Death Toll From Mongolia’s Extreme Winter Surges


In Mongolia, where nearly a third of the population still lives as nomadic herders, a winter so cold that livestock either freeze to death or starve as snow and ice make grazing impossible is called a “dzud.” These extreme seasons used to come once a decade. With climate change destabilizing the landlocked Asian country’s weather pattern, the dzud has haunted Mongolia for six of the last 10 years.

In 2018, when a dzud wiped out roughly 700,000 livestock, it was a devastating record. Last month, the death toll for this winter eclipsed 2 million, as HuffPost reported at the time. Weeks later, that figure has nearly tripled.

As of this week, at least 5.2 million animals have died since winter began, a particularly brutal event that combined the effects of two different types of dzud.

This is still just the start of the catastrophe, as the die-off is expected to reach its peak sometime in early May. The final death toll could reach 20 million, the United Nations told HuffPost on Tuesday.

It’s the worst winter in at least 50 years, according to the International Foundation of Red Cross and Red Crescent Societies, which warned last week that at least 75% of herding families were affected.

Davaadorj Duuji sits with his family in his home in a dzud-affected area in Darkhad Valley, Khovsgol province, Mongolia.

Taylor Weidman via Getty Images

More than 7,000 families now lack enough food, and heavy snow has buried more than 1,000 households’ traditional ger homes, the round, white tents sometimes called “yurts” in English. At least 2,257 herder families have lost over 70% of their livestock — akin to complete financial ruin for nomads whose entire livelihoods in an increasingly capitalistic country are tied up animals.

On a recent trip to the countryside to deliver aid to stranded herders, Matilda Dimovska, the U.N. Development Program’s resident representative in Mongolia, said she saw newborn goats crying for food. But when the malnourished mother came in from the field, she could not produce enough milk to suckle all the kids.

“It’s a cycle with major implications for humans as well,” she said. “It’s devastating.”

The U.N. has raised $13.7 million in relief aid, mostly from neighboring countries like Japan, South Korea and China. So far, $4 million has been delivered. The U.N. Development Program kicked in $50,000 of its own funding, Dimovska said.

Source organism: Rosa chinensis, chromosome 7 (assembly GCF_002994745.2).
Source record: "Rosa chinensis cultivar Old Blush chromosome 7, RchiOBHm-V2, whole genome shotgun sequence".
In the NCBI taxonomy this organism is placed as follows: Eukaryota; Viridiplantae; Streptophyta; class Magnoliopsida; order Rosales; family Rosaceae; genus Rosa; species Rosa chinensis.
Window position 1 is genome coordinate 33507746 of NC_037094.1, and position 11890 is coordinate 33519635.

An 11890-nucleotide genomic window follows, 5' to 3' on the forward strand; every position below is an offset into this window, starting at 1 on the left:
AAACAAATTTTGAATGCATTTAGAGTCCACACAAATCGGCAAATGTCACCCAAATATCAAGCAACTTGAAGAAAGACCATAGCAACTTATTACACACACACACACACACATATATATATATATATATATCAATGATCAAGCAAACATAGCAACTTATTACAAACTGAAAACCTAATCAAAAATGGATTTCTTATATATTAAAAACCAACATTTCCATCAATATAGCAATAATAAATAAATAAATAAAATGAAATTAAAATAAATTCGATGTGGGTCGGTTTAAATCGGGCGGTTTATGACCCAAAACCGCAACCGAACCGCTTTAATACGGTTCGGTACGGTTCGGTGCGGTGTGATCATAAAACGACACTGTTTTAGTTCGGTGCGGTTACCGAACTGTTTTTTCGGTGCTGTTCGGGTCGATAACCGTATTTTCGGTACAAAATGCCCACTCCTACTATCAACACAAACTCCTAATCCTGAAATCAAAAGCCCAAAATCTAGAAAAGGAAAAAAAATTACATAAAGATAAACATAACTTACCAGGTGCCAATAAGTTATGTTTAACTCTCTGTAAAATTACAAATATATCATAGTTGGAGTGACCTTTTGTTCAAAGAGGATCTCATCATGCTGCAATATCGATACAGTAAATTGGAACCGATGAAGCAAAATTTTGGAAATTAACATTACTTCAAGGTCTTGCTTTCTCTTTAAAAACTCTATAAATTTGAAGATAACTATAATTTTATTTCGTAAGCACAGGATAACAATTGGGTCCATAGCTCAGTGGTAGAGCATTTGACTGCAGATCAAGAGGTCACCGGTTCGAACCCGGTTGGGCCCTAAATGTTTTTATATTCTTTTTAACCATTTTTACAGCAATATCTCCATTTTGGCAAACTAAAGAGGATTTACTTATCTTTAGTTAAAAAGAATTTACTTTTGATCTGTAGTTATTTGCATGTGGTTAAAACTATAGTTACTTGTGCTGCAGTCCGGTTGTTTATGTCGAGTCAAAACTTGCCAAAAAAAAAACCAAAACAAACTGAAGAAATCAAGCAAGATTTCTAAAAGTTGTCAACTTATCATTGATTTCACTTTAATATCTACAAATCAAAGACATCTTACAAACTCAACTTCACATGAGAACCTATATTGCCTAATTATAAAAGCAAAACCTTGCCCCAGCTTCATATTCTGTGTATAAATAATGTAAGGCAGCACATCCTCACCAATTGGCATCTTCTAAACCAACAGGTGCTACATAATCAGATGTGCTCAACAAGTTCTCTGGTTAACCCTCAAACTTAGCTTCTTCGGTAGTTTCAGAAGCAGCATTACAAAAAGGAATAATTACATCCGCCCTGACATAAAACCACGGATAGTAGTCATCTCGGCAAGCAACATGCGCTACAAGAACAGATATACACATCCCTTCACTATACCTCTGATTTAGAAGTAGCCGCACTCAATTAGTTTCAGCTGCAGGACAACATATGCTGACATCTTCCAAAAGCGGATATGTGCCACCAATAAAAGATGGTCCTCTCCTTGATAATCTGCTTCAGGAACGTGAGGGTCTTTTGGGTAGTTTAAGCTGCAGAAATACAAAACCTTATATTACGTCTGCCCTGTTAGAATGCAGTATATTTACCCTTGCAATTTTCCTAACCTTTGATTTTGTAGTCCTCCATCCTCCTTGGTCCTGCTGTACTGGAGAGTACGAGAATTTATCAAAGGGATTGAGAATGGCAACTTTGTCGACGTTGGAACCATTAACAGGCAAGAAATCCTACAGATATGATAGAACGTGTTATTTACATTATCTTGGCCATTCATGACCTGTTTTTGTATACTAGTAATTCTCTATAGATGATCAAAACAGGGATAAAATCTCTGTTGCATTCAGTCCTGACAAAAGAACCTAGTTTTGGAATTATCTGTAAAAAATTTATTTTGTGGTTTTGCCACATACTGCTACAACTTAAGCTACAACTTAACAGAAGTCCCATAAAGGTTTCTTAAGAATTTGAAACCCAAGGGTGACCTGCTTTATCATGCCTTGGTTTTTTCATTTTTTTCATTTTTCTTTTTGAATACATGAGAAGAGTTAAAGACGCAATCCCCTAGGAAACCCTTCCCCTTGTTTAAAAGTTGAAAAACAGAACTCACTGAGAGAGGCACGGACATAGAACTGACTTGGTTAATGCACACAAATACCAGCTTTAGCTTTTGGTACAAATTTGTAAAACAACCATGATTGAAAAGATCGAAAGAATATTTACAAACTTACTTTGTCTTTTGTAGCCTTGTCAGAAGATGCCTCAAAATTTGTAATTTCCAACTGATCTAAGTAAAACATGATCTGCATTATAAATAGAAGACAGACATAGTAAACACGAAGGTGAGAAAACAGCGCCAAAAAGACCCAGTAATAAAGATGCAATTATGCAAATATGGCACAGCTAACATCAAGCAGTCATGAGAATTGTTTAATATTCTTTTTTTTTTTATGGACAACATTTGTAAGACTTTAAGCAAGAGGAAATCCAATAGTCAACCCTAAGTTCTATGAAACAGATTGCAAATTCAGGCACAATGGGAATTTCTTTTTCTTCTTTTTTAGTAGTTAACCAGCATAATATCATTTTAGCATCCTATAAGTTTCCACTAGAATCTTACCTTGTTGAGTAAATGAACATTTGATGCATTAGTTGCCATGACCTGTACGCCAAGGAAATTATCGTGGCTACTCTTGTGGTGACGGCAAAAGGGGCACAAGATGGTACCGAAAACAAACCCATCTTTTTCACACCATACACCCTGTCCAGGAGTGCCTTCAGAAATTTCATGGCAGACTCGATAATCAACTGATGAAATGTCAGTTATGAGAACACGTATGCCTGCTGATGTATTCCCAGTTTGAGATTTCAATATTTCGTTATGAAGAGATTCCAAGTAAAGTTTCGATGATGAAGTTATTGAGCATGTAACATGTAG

This picture, taken on Feb. 22, 2024, shows a goat standing next to a traditional ger tent amid extremely cold weather conditions in Bayanmunkh, in Mongolia's Khentii province.
This picture, taken on Feb. 22, 2024, shows a goat standing next to a traditional ger tent amid extremely cold weather conditions in Bayanmunkh, in Mongolia’s Khentii province.


The United States has increased its aid to Mongolia in recent years as Washington, D.C., seeks closer ties with the mineral-rich democracy sandwiched between Russia and China. Last year, Vice President Kamala Harris brokered a deal with Ulaanbaatar, the capital of Mongolia, to help develop mining of the rare earth metals needed to transition away from fossil fuels, over which Beijing has a near monopoly. The U.S. Agency for International Development offered Mongolia $13 million in aid last August.

As the extent of this year’s dzud became clear, the U.S. government pledged another $200,000 in assistance last month.

On March 4, the U.S. Embassy in Ulaanbaatar announced another $700,000 in aid.

“This second tranche of support is providing hay, veterinary supplies, and cash assistance to 2,700 herder households,” a USAID spokesperson told HuffPost. “USAID is also supporting efforts to clear blocked roads to ensure that the aid reaches those that need it.”

Mongolia is now bracing for an influx of internal refugees as nomads who lose much or all of their animals face financial decimation and migrate to Ulaanbaatar in search of work in construction or security.

Since herders’ homes are already mobile, nomads moving to the city typically find an open plot on the outskirts and hunker down. The permanent new homes don’t have running water or hookups to the electrical grid. Instead, the herders dig pit latrines that sometimes flood and spread raw sewage over densely populated urban neighborhoods and burn coal indoors. Combined with what spews from the smokestacks of the city’s coal-fired power plants, the resulting air pollution has rendered Ulaanbaatar the most dangerous capital in the world to breathe.

In October, when HuffPost visited Mongolia to report on the plight of nomads dealing with climate change, the country’s top climate official said a major priority was creating an early warning system that can deliver timely weather forecasts to people across a nation more than twice the size of Texas, with a population slightly larger than Houston.

Mongolia was still working to get “the right software, the right system,” and “the right computers, which are extremely sophisticated issues,” Dimovska said. The U.N. is helping fund those efforts through the Green Climate Fund, the pot of money set up in the 2015 Paris climate accord that helps poorer countries deal with the effects of global warming.

Despite its heavy coal use, Mongolia generates a fraction of 1% of global emissions each year.

“Humanitarian assistance has to be complemented with the building of longer-term capacity and resilience in this country,” Dimovska said. “For that, comprehensive policy is needed.”